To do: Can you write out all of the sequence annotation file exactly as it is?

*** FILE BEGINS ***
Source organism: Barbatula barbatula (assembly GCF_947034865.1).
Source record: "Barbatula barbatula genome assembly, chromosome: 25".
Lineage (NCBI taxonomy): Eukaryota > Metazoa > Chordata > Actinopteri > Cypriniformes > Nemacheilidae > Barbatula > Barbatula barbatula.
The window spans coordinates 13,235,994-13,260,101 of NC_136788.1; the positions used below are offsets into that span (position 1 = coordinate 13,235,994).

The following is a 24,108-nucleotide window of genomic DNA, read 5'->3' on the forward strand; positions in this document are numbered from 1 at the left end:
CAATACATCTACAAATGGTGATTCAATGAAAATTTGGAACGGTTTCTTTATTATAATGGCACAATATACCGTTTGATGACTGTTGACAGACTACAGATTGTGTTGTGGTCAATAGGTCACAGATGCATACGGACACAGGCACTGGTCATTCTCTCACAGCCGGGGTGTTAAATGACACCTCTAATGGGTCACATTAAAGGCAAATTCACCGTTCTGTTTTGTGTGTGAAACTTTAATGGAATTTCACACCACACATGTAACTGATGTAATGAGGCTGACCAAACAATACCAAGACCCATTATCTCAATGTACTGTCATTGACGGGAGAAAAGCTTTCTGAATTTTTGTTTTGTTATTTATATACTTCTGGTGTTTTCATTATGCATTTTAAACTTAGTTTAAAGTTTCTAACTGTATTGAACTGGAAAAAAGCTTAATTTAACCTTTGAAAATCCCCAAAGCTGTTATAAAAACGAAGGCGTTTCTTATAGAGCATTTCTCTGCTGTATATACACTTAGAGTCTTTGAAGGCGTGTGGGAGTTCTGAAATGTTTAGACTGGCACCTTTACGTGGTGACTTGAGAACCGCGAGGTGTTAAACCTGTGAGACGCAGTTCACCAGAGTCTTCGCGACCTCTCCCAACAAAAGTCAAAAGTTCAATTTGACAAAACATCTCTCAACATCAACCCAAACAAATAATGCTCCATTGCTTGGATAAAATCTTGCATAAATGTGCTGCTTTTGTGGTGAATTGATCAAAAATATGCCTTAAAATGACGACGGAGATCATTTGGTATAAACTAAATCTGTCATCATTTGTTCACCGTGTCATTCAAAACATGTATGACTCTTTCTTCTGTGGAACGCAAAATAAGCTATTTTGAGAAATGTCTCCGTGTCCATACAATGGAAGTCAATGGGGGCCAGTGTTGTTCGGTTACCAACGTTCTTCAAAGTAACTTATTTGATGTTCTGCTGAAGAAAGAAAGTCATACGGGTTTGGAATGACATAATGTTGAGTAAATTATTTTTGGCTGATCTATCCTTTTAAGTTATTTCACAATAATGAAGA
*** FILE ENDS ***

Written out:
Source organism: Barbatula barbatula (assembly GCF_947034865.1).
Source record: "Barbatula barbatula genome assembly, chromosome: 25".
Lineage (NCBI taxonomy): Eukaryota > Metazoa > Chordata > Actinopteri > Cypriniformes > Nemacheilidae > Barbatula > Barbatula barbatula.
The window spans coordinates 13,235,994-13,260,101 of NC_136788.1; the positions used below are offsets into that span (position 1 = coordinate 13,235,994).

The following is a 24,108-nucleotide window of genomic DNA, read 5'->3' on the forward strand; positions in this document are numbered from 1 at the left end:
CAATACATCTACAAATGGTGATTCAATGAAAATTTGGAACGGTTTCTTTATTATAATGGCACAATATACCGTTTGATGACTGTTGACAGACTACAGATTGTGTTGTGGTCAATAGGTCACAGATGCATACGGACACAGGCACTGGTCATTCTCTCACAGCCGGGGTGTTAAATGACACCTCTAATGGGTCACATTAAAGGCAAATTCACCGTTCTGTTTTGTGTGTGAAACTTTAATGGAATTTCACACCACACATGTAACTGATGTAATGAGGCTGACCAAACAATACCAAGACCCATTATCTCAATGTACTGTCATTGACGGGAGAAAAGCTTTCTGAATTTTTGTTTTGTTATTTATATACTTCTGGTGTTTTCATTATGCATTTTAAACTTAGTTTAAAGTTTCTAACTGTATTGAACTGGAAAAAAGCTTAATTTAACCTTTGAAAATCCCCAAAGCTGTTATAAAAACGAAGGCGTTTCTTATAGAGCATTTCTCTGCTGTATATACACTTAGAGTCTTTGAAGGCGTGTGGGAGTTCTGAAATGTTTAGACTGGCACCTTTACGTGGTGACTTGAGAACCGCGAGGTGTTAAACCTGTGAGACGCAGTTCACCAGAGTCTTCGCGACCTCTCCCAACAAAAGTCAAAAGTTCAATTTGACAAAACATCTCTCAACATCAACCCAAACAAATAATGCTCCATTGCTTGGATAAAATCTTGCATAAATGTGCTGCTTTTGTGGTGAATTGATCAAAAATATGCCTTAAAATGACGACGGAGATCATTTGGTATAAACTAAATCTGTCATCATTTGTTCACCGTGTCATTCAAAACATGTATGACTCTTTCTTCTGTGGAACGCAAAATAAGCTATTTTGAGAAATGTCTCCGTGTCCATACAATGGAAGTCAATGGGGGCCAGTGTTGTTCGGTTACCAACGTTCTTCAAAGTAACTTATTTGATGTTCTGCTGAAGAAAGAAAGTCATACGGGTTTGGAATGACATAATGTTGAGTAAATTATTTTTGGCTGATCTATCCTTTTAAGTTATTTCACAATAATGAAGA